But Mifid does not seek to lay down standards on the full range of business we regulate. What Mifid does cover,
it does not necessarily do in the same way we do now.
Implementing Mifid in Newcob is complex. We have had to consider if it makes sense and is justified on cost/benefit grounds to use a particular Mifid standard or formulation as the common basis of the relevant new Cobprovision. There has been no automatic read-across to non-Mifidsectors and we have been discussing these issues case by case with the industry and other stakeholders in developing the proposals that we will publish this month.

For example, Mifid introduces new client categories which are not identical to our current private customer, intermediate customer and market counterparty categories. We had to consider if it made sense for firms and customers for the Newcob regime to accommodate two parallel systems. Feedback so far favours a consistent approach,with some modifications.

We are proposing to use the Mifid formulation of suitability and know your customer standards for investment advice and discretionary portfolio management as the basis for a single regime in Newcob for both Mifid and non-Mifid retail business (including life and pension business). On the basis of our stakeholder discussions, we believe this approach is justified by the degree of consistency between the Mifidand current Cob requirements, and the value of a coherent approach in Newcob.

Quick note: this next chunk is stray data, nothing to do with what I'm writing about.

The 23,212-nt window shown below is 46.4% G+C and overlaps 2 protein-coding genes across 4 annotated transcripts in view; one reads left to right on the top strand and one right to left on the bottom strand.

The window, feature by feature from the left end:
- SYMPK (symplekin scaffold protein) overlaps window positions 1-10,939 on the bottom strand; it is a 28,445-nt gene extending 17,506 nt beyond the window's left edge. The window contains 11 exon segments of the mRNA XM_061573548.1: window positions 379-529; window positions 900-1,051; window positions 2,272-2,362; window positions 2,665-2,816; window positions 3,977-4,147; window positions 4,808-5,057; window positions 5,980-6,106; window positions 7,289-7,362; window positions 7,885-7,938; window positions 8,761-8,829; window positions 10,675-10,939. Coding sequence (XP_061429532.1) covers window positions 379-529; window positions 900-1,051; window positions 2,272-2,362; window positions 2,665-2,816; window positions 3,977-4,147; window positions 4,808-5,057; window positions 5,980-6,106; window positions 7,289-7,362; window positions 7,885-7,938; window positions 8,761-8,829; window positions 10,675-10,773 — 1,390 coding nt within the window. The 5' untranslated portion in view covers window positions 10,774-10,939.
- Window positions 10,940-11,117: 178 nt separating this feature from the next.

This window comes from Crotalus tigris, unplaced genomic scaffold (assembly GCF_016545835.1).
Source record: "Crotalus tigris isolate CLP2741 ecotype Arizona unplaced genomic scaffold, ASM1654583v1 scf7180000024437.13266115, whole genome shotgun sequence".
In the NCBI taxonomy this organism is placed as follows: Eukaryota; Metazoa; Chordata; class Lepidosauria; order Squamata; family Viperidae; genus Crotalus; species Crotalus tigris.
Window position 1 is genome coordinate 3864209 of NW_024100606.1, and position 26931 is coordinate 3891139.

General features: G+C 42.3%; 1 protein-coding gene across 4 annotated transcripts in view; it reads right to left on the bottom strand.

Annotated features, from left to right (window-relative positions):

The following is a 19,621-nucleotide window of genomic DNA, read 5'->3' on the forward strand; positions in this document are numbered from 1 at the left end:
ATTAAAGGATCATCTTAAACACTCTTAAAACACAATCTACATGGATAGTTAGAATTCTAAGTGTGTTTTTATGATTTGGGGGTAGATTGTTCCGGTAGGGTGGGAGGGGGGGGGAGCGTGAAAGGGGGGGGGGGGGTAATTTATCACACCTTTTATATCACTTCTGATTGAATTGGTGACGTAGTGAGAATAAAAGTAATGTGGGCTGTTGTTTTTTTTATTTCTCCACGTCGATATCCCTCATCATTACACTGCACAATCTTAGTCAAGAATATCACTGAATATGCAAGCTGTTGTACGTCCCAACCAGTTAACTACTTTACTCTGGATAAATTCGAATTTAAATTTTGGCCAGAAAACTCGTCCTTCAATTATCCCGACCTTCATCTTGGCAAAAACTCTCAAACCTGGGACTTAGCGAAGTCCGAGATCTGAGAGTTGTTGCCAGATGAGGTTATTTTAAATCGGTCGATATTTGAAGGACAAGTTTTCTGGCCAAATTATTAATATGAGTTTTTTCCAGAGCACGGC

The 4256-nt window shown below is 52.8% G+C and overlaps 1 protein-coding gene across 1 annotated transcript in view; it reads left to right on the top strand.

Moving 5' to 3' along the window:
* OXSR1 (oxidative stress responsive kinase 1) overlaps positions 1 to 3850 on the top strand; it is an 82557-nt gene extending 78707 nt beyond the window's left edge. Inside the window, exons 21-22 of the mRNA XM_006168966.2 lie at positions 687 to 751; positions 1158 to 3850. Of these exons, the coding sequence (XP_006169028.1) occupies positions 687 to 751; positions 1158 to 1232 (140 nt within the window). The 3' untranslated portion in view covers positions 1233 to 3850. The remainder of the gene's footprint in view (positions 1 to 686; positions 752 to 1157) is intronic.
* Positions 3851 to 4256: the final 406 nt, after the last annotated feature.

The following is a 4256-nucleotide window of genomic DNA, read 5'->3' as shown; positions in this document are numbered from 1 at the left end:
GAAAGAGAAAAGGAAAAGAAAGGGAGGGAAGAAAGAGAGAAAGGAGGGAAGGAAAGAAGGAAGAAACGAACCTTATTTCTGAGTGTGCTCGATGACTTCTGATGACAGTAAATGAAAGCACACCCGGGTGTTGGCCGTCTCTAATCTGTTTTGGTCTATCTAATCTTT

Among other things, the Reforming Cob Regulation CP will also cover our proposals on new requirements for product disclosure, taking account of our recent review, the basic advice regime and payment menu and IDD. It will also explain our less prescriptive approach to specific requirements such as the content of product risk warnings and to client agreements.

We will also describe the new Mifid “appropriateness” requirement for certain non-advised activities, not to be confused with the suitability requirements for advice and discretionary management. This is an example of where, except in relation to a specific set of more complex products, we do not propose to apply the Mifid requirements more widely.

Alongside the Reforming Cob Regulation CP, we will also be publishing a CP on the new financial promotion regime. Even before Mifid we were looking to move towards a more principle-based regime in this area, and Mifid sits well with this approach and our objectives. The key requirement remains as now, that communications are “fair, clear and not misleading”. This will be reinforced by high-level rules, with many detailed rules and most product-specific rules removed.

This approach will allow a more dynamic response to marketing that should have benefits for both firms and consumers, with promotions tailored more closely to the needs of the group to whom the promotion is directed.
These CPs will not be the last from the FSA on these changes. We will supplement the two CPs with roadshows and workshops to help firms prepare for the new regime. But in the meantime this consultation is important for all regulated firms subject to our current Cob rules so please take the opportunity to review the proposals and give us your views.